Getting rid of an old or unneeded paper shredder is easy. If the paper shredder is still working, consider donating it to a charitable organization or school. List your shredder with a Freecycle listing and give it away for free. If the paper shredder has ceased to function, the appliance can be thrown away with your household garbage. You may elect to recycle as much of the components as you can remove and then put the remnants into your household trash.
Getting Rid of a Working Paper Shredder
Donate your functioning paper shredder to a charity. Many charities have resale shops whose revenue benefits the needy and whose goods are purchased at a low cost by anyone who shops at their facilities. Charities such as Goodwill and the Salvation Army have drop boxes located throughout cities where you can leave the shredder. Locate the nearest box by visiting the appropriate charity's website.
Consider donating your working paper shredder to a school, either private or public. This is as simple as driving to the closest school, taking it into the office and telling them that the shredder works and you’d like to donate it to the school. Your donation will be appreciated.
Offer the paper shredder to a freecycle.org group by signing up with a listing and offering the shredder to the first caller or person who picks up the shredder. These organizations have regulations about setting up pickups between strangers, so be sure to follow the rules. According to Freecycle.org, the organization is "a grassroots and entirely nonprofit movement of people who are giving (& getting) stuff for free in their own towns. It's all about reuse and keeping good stuff out of landfills.”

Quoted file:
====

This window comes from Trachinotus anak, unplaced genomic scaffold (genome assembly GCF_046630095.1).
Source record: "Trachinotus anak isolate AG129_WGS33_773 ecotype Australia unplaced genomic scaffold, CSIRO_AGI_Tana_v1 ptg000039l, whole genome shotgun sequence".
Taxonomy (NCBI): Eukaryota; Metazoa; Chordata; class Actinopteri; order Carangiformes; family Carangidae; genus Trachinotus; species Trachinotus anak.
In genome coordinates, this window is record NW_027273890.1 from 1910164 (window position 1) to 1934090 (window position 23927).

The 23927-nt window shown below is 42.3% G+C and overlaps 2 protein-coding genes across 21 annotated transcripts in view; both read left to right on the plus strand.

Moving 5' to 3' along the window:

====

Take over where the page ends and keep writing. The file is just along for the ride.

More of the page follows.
Getting Rid of a Nonworking Paper Shredder
Put your broken paper shredder in a trash bag. Or remove the plastic and metal components and place those in your recycling bin or locate a recycling center that will accept them, and throw the rest of the appliance in the trash.
Place the trash bag containing the nonfunctioning paper shredder into the trash can.
Put your trash can out on your regularly scheduled trash-pickup day.
Louise Harding holds a B.A. in English language arts and is a licensed teacher. Harding is a professional fiction writer. She is mother to four children, two adopted internationally, and has had small businesses involving sewing and crafting for children and the home. Harding's frugal domestic skills help readers save money around the home.